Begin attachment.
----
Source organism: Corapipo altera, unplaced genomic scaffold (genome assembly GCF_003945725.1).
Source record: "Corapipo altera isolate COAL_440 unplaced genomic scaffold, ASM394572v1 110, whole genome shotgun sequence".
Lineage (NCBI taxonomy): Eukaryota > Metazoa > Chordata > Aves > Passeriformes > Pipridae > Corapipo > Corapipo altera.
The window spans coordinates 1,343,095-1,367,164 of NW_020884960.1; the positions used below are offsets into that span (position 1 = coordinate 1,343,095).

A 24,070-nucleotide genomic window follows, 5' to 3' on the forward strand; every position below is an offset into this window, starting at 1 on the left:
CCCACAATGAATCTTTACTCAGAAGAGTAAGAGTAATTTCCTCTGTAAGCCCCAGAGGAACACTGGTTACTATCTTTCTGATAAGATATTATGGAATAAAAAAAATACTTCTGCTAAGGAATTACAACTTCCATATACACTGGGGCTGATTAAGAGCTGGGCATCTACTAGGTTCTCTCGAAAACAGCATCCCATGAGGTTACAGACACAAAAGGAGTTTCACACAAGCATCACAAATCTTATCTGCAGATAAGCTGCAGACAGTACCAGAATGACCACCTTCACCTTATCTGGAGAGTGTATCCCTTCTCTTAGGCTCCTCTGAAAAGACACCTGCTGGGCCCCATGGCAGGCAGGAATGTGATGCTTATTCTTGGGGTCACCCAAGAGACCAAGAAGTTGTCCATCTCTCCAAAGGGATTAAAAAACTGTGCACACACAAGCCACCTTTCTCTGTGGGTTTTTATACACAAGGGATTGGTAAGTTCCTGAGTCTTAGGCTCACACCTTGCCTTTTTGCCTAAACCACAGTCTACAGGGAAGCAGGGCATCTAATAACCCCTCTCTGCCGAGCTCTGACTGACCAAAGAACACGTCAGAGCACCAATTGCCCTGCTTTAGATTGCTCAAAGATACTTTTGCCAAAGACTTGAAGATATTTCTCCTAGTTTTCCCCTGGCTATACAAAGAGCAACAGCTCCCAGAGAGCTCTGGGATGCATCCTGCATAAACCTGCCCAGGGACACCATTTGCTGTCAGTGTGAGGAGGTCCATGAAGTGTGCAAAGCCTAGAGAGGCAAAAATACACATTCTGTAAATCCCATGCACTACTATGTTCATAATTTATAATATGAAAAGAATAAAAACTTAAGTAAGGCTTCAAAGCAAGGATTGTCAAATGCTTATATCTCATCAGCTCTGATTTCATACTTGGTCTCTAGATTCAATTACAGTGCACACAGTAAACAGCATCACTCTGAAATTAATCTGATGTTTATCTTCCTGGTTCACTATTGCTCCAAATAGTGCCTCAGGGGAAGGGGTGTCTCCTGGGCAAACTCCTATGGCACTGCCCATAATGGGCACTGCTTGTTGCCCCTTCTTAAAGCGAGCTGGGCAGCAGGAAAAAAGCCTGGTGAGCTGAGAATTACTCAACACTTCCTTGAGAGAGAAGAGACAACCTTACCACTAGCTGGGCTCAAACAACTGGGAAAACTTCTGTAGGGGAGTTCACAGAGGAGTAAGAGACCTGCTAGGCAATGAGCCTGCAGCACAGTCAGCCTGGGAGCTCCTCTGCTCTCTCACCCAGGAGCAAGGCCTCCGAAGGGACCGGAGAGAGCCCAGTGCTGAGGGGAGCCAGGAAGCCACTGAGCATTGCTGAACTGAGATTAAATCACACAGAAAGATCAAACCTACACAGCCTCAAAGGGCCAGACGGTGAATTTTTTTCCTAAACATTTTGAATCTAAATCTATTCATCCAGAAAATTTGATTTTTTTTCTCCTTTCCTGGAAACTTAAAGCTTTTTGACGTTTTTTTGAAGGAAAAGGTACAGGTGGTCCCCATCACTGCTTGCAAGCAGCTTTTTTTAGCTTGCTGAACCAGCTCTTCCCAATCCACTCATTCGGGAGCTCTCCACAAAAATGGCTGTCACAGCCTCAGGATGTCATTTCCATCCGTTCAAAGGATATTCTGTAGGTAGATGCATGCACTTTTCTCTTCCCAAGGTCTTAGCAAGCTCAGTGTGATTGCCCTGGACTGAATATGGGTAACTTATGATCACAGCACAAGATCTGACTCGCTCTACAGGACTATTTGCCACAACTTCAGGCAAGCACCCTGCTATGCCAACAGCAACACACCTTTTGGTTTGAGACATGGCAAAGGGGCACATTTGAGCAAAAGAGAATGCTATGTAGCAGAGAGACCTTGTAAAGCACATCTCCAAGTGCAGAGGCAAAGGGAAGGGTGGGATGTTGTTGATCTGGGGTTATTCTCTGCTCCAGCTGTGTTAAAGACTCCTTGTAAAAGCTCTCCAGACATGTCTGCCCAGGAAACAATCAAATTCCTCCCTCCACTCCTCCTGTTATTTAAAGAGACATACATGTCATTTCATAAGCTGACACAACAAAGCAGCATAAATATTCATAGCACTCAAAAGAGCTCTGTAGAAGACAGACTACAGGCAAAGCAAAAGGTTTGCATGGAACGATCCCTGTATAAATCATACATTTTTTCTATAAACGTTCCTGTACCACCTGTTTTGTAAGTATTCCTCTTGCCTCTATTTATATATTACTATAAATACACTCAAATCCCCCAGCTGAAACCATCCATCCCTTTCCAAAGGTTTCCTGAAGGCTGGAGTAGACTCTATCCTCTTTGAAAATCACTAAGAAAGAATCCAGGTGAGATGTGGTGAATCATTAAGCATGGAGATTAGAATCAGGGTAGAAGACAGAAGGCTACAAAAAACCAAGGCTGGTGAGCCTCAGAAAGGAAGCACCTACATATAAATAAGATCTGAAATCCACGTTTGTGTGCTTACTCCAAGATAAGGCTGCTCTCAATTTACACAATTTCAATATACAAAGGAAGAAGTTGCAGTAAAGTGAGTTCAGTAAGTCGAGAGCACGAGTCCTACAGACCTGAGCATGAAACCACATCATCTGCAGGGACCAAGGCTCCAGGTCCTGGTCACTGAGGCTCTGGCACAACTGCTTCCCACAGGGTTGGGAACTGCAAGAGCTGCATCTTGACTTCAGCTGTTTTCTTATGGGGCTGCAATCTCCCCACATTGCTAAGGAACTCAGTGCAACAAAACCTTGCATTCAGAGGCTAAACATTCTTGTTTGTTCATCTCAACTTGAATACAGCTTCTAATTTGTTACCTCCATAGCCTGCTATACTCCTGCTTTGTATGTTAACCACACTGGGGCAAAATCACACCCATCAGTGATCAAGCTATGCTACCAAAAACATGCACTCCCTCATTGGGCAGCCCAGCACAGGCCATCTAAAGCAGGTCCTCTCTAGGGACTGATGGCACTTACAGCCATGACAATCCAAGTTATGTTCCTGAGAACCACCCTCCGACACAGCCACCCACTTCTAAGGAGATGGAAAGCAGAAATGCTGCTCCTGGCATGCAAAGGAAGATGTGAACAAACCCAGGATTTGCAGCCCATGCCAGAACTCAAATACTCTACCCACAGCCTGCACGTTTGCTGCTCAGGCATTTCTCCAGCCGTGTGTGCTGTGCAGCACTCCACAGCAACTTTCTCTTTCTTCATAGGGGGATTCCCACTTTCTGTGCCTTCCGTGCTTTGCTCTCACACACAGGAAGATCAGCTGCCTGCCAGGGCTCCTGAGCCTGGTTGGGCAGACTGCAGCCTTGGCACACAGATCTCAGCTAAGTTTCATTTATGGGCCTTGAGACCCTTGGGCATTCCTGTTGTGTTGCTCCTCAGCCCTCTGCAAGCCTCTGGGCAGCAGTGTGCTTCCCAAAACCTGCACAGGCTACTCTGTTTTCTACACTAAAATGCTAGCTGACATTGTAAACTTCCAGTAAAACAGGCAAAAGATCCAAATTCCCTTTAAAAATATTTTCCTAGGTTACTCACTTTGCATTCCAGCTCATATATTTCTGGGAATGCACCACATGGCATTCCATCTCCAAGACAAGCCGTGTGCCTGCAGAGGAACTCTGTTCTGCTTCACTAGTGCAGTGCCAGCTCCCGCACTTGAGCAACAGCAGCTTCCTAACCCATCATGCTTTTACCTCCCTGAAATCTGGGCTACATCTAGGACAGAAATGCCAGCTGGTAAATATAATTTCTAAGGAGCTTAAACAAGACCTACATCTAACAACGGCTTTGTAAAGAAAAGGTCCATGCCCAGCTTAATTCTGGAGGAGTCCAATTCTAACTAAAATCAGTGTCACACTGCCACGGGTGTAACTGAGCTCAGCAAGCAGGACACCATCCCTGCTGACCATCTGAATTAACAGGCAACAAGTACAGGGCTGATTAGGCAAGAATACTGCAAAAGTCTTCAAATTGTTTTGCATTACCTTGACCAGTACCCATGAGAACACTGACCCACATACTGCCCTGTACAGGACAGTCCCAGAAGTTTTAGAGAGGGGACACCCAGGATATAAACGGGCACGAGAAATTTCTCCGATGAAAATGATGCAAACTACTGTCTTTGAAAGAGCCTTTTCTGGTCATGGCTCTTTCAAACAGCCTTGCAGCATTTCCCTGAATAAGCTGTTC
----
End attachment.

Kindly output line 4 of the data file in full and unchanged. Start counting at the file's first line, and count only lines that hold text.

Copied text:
The window spans coordinates 1,343,095-1,367,164 of NW_020884960.1; the positions used below are offsets into that span (position 1 = coordinate 1,343,095).